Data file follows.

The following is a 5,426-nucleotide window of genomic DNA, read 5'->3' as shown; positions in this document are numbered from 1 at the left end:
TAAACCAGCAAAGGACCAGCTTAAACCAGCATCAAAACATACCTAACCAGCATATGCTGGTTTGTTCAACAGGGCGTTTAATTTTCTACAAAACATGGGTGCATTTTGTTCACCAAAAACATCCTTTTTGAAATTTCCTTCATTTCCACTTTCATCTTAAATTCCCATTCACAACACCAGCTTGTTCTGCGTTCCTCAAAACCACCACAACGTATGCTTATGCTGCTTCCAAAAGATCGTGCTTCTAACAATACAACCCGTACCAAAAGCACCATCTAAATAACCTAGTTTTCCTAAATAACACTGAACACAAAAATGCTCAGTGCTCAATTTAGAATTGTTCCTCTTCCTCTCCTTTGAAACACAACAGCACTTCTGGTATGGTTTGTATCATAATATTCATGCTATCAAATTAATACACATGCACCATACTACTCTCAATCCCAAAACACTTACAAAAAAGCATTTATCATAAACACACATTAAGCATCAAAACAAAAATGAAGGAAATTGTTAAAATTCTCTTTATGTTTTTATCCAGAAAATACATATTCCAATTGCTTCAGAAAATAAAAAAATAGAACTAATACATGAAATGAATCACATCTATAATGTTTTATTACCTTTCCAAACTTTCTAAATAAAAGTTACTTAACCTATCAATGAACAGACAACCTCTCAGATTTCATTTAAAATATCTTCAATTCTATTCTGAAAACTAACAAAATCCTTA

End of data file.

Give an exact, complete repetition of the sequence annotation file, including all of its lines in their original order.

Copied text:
The following is a 5,426-nucleotide window of genomic DNA, read 5'->3' as shown; positions in this document are numbered from 1 at the left end:
TAAACCAGCAAAGGACCAGCTTAAACCAGCATCAAAACATACCTAACCAGCATATGCTGGTTTGTTCAACAGGGCGTTTAATTTTCTACAAAACATGGGTGCATTTTGTTCACCAAAAACATCCTTTTTGAAATTTCCTTCATTTCCACTTTCATCTTAAATTCCCATTCACAACACCAGCTTGTTCTGCGTTCCTCAAAACCACCACAACGTATGCTTATGCTGCTTCCAAAAGATCGTGCTTCTAACAATACAACCCGTACCAAAAGCACCATCTAAATAACCTAGTTTTCCTAAATAACACTGAACACAAAAATGCTCAGTGCTCAATTTAGAATTGTTCCTCTTCCTCTCCTTTGAAACACAACAGCACTTCTGGTATGGTTTGTATCATAATATTCATGCTATCAAATTAATACACATGCACCATACTACTCTCAATCCCAAAACACTTACAAAAAAGCATTTATCATAAACACACATTAAGCATCAAAACAAAAATGAAGGAAATTGTTAAAATTCTCTTTATGTTTTTATCCAGAAAATACATATTCCAATTGCTTCAGAAAATAAAAAAATAGAACTAATACATGAAATGAATCACATCTATAATGTTTTATTACCTTTCCAAACTTTCTAAATAAAAGTTACTTAACCTATCAATGAACAGACAACCTCTCAGATTTCATTTAAAATATCTTCAATTCTATTCTGAAAACTAACAAAATCCTTA